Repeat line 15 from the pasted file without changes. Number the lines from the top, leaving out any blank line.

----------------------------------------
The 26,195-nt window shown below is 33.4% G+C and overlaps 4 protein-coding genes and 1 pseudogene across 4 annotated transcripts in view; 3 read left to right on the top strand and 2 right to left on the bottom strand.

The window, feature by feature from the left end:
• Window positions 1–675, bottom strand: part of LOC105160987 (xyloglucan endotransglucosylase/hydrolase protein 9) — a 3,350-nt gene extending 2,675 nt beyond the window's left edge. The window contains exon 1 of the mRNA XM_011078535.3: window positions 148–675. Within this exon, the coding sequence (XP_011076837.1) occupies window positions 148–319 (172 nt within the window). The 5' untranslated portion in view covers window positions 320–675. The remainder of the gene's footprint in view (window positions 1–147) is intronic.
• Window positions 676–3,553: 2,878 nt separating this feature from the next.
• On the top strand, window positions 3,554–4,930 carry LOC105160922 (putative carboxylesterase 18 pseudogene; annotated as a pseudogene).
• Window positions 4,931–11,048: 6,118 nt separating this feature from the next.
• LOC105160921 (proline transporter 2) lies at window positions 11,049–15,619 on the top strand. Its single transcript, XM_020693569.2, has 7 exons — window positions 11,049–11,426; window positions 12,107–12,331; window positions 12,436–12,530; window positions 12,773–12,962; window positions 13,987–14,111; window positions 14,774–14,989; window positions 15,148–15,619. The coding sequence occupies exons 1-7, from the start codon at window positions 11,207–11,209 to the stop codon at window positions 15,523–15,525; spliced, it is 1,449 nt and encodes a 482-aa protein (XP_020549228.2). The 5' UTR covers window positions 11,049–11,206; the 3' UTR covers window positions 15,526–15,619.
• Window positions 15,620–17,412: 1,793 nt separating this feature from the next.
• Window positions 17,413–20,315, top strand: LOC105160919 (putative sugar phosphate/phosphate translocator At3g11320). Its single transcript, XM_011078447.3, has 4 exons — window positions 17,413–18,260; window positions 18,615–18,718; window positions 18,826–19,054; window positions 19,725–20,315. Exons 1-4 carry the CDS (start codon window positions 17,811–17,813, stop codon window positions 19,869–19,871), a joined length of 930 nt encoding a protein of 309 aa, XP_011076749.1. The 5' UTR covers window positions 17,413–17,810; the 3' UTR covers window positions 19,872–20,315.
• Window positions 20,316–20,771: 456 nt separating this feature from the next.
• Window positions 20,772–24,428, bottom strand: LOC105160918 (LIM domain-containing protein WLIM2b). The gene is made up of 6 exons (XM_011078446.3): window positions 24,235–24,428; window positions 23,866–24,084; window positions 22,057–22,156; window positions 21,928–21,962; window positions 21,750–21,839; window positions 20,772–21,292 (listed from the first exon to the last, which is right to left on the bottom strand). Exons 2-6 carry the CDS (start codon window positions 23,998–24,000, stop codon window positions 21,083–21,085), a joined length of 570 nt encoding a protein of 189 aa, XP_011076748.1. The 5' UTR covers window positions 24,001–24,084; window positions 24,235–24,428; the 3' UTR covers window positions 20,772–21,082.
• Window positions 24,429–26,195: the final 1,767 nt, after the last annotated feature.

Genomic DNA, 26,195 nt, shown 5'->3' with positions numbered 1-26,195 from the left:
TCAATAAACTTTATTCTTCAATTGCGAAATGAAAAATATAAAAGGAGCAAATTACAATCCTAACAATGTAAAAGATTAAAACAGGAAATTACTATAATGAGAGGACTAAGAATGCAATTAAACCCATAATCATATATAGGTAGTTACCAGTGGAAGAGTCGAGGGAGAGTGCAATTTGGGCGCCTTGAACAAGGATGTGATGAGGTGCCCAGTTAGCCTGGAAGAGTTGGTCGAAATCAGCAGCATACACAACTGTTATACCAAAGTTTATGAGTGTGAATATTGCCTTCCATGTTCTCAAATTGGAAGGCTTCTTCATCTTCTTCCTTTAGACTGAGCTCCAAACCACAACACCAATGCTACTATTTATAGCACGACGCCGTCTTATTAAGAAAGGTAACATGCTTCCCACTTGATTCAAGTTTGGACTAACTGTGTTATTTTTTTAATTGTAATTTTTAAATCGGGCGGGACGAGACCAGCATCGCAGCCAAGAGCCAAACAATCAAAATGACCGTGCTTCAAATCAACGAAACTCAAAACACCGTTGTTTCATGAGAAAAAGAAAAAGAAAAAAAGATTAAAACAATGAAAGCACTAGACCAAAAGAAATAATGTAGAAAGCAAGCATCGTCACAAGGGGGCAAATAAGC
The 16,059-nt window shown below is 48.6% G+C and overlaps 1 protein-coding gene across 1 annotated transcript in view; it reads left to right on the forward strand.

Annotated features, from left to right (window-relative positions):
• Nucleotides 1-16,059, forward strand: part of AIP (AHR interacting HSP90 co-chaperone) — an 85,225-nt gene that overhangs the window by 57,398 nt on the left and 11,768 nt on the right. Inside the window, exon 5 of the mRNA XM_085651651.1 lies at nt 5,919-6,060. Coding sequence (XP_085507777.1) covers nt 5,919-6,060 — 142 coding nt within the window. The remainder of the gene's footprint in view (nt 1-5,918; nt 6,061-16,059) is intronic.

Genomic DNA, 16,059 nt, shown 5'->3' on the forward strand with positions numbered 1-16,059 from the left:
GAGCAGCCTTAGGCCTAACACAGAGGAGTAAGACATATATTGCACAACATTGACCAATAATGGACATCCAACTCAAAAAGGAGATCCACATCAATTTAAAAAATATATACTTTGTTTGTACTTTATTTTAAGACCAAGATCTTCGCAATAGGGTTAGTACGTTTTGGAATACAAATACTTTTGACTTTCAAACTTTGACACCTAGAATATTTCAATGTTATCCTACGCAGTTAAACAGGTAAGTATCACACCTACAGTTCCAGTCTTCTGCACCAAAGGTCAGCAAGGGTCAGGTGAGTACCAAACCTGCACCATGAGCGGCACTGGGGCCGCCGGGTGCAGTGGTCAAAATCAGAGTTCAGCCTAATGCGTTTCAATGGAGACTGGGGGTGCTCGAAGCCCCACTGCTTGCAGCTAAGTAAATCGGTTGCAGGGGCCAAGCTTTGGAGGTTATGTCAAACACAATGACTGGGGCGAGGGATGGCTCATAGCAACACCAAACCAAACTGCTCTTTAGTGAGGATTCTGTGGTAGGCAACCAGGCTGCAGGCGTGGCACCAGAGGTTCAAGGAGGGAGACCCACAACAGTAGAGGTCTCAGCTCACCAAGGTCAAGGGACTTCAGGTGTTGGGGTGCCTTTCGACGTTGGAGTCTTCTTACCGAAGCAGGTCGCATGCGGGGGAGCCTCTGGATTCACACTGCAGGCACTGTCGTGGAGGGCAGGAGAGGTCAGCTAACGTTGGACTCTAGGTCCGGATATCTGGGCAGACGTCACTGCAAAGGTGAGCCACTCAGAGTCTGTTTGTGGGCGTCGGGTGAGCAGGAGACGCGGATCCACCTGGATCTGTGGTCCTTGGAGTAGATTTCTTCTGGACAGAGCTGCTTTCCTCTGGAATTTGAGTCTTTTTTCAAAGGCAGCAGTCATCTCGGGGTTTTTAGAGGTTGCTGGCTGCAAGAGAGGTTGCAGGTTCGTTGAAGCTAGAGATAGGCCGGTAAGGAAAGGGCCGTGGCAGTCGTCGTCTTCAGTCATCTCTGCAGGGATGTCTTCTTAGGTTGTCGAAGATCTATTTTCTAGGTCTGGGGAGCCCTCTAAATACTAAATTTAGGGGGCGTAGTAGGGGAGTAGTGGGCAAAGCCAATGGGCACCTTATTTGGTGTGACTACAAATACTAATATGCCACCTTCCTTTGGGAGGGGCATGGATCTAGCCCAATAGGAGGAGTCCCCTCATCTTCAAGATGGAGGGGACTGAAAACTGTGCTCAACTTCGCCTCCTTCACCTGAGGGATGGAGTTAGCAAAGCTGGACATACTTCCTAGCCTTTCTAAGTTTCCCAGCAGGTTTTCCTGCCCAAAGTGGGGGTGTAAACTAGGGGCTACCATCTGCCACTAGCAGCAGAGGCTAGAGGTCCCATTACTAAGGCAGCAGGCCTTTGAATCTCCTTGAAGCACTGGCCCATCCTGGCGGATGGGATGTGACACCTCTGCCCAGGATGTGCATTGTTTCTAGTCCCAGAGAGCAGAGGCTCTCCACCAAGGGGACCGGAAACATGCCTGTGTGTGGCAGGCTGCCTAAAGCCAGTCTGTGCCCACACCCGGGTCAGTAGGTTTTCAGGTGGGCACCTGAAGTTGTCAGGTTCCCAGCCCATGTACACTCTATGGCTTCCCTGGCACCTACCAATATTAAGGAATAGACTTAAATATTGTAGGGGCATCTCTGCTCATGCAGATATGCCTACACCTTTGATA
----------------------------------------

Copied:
The 16,059-nt window shown below is 48.6% G+C and overlaps 1 protein-coding gene across 1 annotated transcript in view; it reads left to right on the forward strand.